Due to the lack of females in leadership positions, companies that are looking at developing a workplace mentoring program to help women in the organization will need to be proactive in finding qualified mentors. This means there will need to be some extra effort made to recruiting women to mentor other women in the company. One of the ways to overcome this challenge is to consider bidirectional mentorships. That is, rather than trying to find a woman in a leadership role, you can pair two talented women with different skills or from different departments. Peer-to-peer support groups can also be a source of support and guidance for women in business. 

Most women who hold leadership roles at companies are willing to help guide less experienced employees. Developing a good pairing can be done using mentoring software like Together, which can be programmed according to your specific company’s requirements. The program is also capable of scheduling for the mentor-mentee and tracking the progress of their relationship. 

The difference men can make

Mentoring women in the workplace is not something that should just involve other women. Rather, the Harvard Business Review (HBR) found that men who champion equality for their female co-workers can also make a big difference. The organization noted that those boards who have mixed-gender represented are more likely to out-perform boards who are made up solely of men. 

“Mentoring was recently found to be the most impactful activity for increasing diversity and inclusion at work, compared to diversity training and a variety of other diversity initiatives.  Receiving mentorship from senior males can increase compensation and career progress satisfaction for women, particularly for those working in male-dominated industries,” their report stated.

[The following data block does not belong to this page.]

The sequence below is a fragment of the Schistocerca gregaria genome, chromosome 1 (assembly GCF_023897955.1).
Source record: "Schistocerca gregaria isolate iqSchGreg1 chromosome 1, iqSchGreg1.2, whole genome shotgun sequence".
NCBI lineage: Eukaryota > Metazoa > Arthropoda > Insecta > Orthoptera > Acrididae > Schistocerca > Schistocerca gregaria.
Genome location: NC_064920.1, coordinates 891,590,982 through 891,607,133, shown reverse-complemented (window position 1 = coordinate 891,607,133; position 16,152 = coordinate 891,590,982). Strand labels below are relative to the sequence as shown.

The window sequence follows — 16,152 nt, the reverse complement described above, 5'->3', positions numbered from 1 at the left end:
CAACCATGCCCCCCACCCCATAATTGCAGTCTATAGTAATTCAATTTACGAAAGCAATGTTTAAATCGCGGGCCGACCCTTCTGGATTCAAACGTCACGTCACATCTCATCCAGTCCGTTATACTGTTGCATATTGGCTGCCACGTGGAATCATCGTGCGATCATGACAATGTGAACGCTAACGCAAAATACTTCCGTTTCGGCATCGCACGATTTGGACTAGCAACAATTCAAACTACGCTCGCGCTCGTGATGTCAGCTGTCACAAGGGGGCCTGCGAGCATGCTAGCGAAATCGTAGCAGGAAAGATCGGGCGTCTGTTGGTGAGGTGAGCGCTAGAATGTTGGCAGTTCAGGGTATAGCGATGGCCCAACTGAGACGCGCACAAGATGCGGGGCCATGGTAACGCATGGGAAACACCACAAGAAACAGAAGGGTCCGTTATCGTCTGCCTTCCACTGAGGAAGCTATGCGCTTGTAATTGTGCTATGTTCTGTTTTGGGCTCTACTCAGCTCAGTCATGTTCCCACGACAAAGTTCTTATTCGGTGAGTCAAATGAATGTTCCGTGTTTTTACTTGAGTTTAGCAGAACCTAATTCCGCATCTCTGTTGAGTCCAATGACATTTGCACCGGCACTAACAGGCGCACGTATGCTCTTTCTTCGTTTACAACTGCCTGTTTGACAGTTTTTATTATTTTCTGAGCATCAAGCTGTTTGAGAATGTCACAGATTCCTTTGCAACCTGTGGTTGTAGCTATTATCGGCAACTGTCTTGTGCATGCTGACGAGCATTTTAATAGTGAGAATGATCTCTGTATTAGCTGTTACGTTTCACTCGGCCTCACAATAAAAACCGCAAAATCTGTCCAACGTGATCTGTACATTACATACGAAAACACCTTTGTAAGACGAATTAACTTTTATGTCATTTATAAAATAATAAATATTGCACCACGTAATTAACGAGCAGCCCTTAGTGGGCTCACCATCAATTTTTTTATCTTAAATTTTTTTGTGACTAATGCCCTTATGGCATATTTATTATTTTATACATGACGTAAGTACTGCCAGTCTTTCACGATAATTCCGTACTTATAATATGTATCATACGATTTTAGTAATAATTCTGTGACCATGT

However, one of the keys to a cross-gender mentoring relationship is an ally mentality, according to the HBR. Male leaders need to not only have leadership and mentoring abilities but also be committed to battling prejudices. 


Although there are many ways to encourage and support women in the workplace, mentoring programs have proven one of the best and most attractive ways to help them grow and advance. Despite the advances made by women over the past few decades, there are still some persistent hurdles that women in business face. These include a pay gap where women are paid less than men doing the same jobs, there is also not much flexibility offered for working moms, many stereotypes still hinder minorities from advancing at their jobs, in particular, women in the business world are often holding lower, more supportive roles rather than leadership positions. 

Organizations looking to develop a strong workplace mentoring program to help women overcome these issues need to consider some creative ways to help grow the program. This can include mentor-mentee matches from different departments or even cross-gender pairing where men in leadership roles are teamed up with women looking to grow and advance in their careers. It is important to note that research has shown companies that promote diversity are ones that often draw in above-average earnings. That is something that every leadership team can understand as a good reason for a workplace mentoring program for women.